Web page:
Ectopic HIF1A expression in MDA-MB-231 cells was previously reported to suppress tumor growth in a xenograft model . Therefore, it is difficult to rescue a miR-18a-mediated suppressive effect on tumor growth and metastasis by ectopic HIF1A expression in LM-miR-18a cells. To provide further evidence that miR-18a regulates HIF1A activity, we examined the effect of ectopic miR-18a-5p (miR-18a) expression on hypoxia-induced tumorigenic activity of MCF7 cells. In an orthotopic xenograft model, MCF7 cells (1 × 106 cells/injection) generated small tumors with a latency period of approximately 7 weeks. Prolonged exposure of MCF7 cells to hypoxia (2% O2 for 4 weeks in vitro) prior to inoculation substantially reduced the latency period of tumor initiation and enhanced tumor growth. Ectopic miR-18a expression in MCF7 cells reduced HIF1A protein expression (Figure 8A), dampened hypoxia-induced gene expression (Figure 8B) and completely abolished hypoxia-induced tumorigenic activity (Figure 8C). These results provide additional evidence supporting a role for miR-18a in regulating hypoxic response in breast cancer cells.
Reverse correlation of miR-18a expression with expression of HIF1A and panel of hypoxia-responsive genes in basal-like breast tumors
To examine the clinical relevance of miR-18a mediated HIF1A inhibition, we investigated the relationship between miR-18a and HIF1A mRNA levels in human breast tumor specimens by analyzing four data sets that contain both mRNA and miRNA expression data, which are available from TCGA or in the GEO database [GEO:GSE19783, GEO:GSE22220, GEO:GSE28884] [30–33]. The expression of miR-18a, along with other MIR17HG family members, was higher in basal-like tumors than in the other molecular subtypes defined by the PAM50 classifier  (Figure 9A, left panel). HIF1A mRNA is highly expressed in both basal and ERBB2 subtypes compared to luminal subtypes (Figure 9A, right panel), in agreement with the observation that HIF1A protein is expressed at higher levels in basal cancers relative to luminal cancers . Within the basal-like breast tumors, we found a significant inverse correlation between the expression levels of miR-18a and HIF1A mRNA in all four data sets (Figure 9B). This correlation was not detected for any other subtype of breast cancer. These results implicate a role for miR-18a in restraining HIF1A activity in basal-like breast tumors.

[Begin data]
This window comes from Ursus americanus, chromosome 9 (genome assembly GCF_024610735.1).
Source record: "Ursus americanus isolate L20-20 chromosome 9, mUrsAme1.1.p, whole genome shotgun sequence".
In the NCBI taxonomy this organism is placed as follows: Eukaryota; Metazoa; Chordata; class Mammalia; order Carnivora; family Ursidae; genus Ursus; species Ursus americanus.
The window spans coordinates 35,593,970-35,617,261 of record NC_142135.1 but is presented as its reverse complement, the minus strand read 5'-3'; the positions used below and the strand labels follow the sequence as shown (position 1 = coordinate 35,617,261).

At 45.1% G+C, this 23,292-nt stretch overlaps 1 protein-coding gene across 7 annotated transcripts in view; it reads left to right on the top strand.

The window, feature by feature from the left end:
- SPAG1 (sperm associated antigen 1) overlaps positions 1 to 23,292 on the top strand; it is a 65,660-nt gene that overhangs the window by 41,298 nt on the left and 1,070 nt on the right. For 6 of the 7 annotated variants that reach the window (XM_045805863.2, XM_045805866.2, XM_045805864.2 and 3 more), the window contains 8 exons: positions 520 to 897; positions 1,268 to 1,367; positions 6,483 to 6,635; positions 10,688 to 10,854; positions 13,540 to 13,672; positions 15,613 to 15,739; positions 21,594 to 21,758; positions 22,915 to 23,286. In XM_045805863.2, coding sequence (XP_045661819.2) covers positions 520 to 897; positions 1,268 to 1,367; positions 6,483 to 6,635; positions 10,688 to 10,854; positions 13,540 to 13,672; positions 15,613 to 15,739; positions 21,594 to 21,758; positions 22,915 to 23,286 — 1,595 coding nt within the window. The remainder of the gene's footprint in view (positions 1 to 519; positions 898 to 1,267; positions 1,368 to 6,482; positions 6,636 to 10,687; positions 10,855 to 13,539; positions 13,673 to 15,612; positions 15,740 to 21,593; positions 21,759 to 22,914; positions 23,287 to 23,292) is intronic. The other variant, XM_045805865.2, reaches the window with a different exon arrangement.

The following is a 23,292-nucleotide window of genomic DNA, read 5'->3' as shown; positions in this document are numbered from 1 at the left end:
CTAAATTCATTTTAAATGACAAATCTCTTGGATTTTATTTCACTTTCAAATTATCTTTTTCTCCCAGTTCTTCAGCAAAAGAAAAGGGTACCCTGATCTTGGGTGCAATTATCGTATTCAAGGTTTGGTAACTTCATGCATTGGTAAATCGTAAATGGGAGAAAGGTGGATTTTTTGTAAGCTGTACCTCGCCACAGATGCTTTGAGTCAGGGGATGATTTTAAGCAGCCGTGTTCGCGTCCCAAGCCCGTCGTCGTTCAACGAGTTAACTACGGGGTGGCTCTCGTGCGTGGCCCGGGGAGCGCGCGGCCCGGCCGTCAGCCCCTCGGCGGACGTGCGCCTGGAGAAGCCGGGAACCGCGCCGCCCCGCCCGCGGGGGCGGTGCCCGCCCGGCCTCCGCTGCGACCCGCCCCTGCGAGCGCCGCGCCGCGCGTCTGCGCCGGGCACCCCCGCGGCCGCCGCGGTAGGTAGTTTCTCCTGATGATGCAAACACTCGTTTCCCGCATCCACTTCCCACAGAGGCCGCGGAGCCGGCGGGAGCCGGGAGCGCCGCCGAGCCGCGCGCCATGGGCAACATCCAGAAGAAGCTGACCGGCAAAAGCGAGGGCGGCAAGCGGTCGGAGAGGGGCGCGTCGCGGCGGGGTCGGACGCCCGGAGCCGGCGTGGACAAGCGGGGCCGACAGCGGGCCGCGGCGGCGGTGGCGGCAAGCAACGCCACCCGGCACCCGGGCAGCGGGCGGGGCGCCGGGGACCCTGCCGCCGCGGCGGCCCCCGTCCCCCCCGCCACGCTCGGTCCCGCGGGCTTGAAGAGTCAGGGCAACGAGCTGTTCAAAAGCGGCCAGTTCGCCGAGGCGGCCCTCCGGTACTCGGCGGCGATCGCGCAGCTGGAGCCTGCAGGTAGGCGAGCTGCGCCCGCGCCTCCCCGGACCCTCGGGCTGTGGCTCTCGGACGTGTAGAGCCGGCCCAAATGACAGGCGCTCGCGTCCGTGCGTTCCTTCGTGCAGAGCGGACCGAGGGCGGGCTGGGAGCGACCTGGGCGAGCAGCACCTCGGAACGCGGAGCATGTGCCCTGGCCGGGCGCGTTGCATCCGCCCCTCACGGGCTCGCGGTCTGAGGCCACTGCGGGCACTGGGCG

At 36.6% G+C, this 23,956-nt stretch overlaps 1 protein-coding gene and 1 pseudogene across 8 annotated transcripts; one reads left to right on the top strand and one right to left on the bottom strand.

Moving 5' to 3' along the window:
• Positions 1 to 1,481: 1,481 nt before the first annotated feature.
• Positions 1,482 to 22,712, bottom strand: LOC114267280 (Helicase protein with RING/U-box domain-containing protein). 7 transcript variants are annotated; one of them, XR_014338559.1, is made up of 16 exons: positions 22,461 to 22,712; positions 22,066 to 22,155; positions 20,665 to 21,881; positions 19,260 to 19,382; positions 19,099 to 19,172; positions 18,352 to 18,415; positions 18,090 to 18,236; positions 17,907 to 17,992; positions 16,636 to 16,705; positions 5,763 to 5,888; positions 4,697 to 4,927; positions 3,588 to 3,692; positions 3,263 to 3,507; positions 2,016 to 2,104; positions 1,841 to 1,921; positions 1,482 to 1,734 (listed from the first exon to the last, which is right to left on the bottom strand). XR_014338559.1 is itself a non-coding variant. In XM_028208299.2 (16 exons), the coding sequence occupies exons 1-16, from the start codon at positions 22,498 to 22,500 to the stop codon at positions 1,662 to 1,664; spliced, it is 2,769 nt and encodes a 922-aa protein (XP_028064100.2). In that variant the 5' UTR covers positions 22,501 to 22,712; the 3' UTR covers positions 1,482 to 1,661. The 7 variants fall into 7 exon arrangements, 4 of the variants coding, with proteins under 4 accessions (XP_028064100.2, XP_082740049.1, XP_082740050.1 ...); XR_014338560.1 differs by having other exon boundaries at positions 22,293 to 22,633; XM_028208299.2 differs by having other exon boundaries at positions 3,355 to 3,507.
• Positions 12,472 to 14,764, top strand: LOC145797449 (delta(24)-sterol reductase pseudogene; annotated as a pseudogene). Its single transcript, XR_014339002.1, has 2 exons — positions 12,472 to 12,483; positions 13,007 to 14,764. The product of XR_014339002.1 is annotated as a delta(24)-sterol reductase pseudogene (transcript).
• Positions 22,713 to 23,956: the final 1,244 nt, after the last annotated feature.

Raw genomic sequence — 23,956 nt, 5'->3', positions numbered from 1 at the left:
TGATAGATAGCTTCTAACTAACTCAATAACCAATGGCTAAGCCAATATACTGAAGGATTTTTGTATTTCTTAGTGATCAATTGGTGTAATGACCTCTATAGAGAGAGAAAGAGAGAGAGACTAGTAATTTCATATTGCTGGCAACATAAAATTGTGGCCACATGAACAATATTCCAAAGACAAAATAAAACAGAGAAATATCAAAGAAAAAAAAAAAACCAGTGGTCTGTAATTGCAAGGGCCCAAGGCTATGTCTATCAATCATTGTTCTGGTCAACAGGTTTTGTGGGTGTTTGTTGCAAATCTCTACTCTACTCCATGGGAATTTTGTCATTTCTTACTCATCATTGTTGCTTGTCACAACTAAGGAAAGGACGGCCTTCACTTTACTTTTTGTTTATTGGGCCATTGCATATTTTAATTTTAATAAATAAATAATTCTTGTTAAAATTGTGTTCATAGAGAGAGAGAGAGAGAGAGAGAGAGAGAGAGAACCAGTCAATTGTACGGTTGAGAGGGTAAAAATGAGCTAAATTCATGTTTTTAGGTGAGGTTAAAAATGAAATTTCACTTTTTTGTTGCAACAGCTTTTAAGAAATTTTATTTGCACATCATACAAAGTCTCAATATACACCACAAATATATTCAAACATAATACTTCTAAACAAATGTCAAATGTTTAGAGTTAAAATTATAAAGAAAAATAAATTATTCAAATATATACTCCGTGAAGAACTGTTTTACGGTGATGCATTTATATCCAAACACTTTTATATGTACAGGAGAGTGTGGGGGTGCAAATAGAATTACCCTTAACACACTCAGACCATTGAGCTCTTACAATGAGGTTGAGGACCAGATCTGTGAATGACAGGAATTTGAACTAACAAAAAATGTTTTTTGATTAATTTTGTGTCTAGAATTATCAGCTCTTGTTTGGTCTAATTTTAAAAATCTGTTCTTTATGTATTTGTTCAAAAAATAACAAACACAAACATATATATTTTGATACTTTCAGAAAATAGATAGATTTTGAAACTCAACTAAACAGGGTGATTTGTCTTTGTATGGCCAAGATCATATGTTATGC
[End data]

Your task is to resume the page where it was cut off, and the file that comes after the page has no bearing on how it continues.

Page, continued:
We further examined the correlation of the expression levels of miR-18a and hypoxia-responsive genes that were associated with distant metastasis of breast tumors. The hypoxia-responsive genes in basal-like breast cancer cells were retrieved from GEO data sets [GEO:GSE17188, GEO:GSE18494] [28, 35]. The correlation of hypoxia-responsive gene expression with DMFS interval was assessed using the GOBO algorithm, which analyzes the correlation of gene expression and clinicopathological characteristics using expression data of 1,881 breast tumor specimens annotated with clinical information . A panel of hypoxia-responsive genes was found to be associated with reduced DMFS interval of patients with basal-like tumors (P < 0.05 by Kaplan-Meier analysis with 10-year censoring). We examined their correlation with miR-18a expression in the above-mentioned four data sets, which contain both mRNA and miRNA expression data. This analysis led to the identification of a panel of metastasis-associated hypoxic genes that negatively correlated with miR-18a (Figure 9C). The individual or collective roles of these genes in mediating the miR-18a-dependent suppression of lung metastasis in basal breast cancers warrant further studies.
Deregulation of MIR17HG has been linked to breast cancer progression, but the function of each individual miRNA encoded by MIR17HG in breast tumor cells has not yet been fully defined [9, 12, 36–38]. Compared to other family members of MIR17HG, miR-18a is less studied, and only limited information is available regarding its function in human cancer cells. Regarding luminal breast cancer cells, miR-18 has been shown to inhibit cell proliferation by targeting ESR1 . In glioblastomas, miR-18a has been reported to repress tumor progression through targeting SMAD3 and CTGF . Here we report evidence that miR-18a plays an important role in restricting tumor growth and pulmonary metastasis of basal-like breast cancer by regulating HIF1A expression and hypoxic response. HIF1A was reported as a target of MIR17HG in lung cancer cells, but the specific role of miR-18a in the control of HIF1A expression and activity was not tested .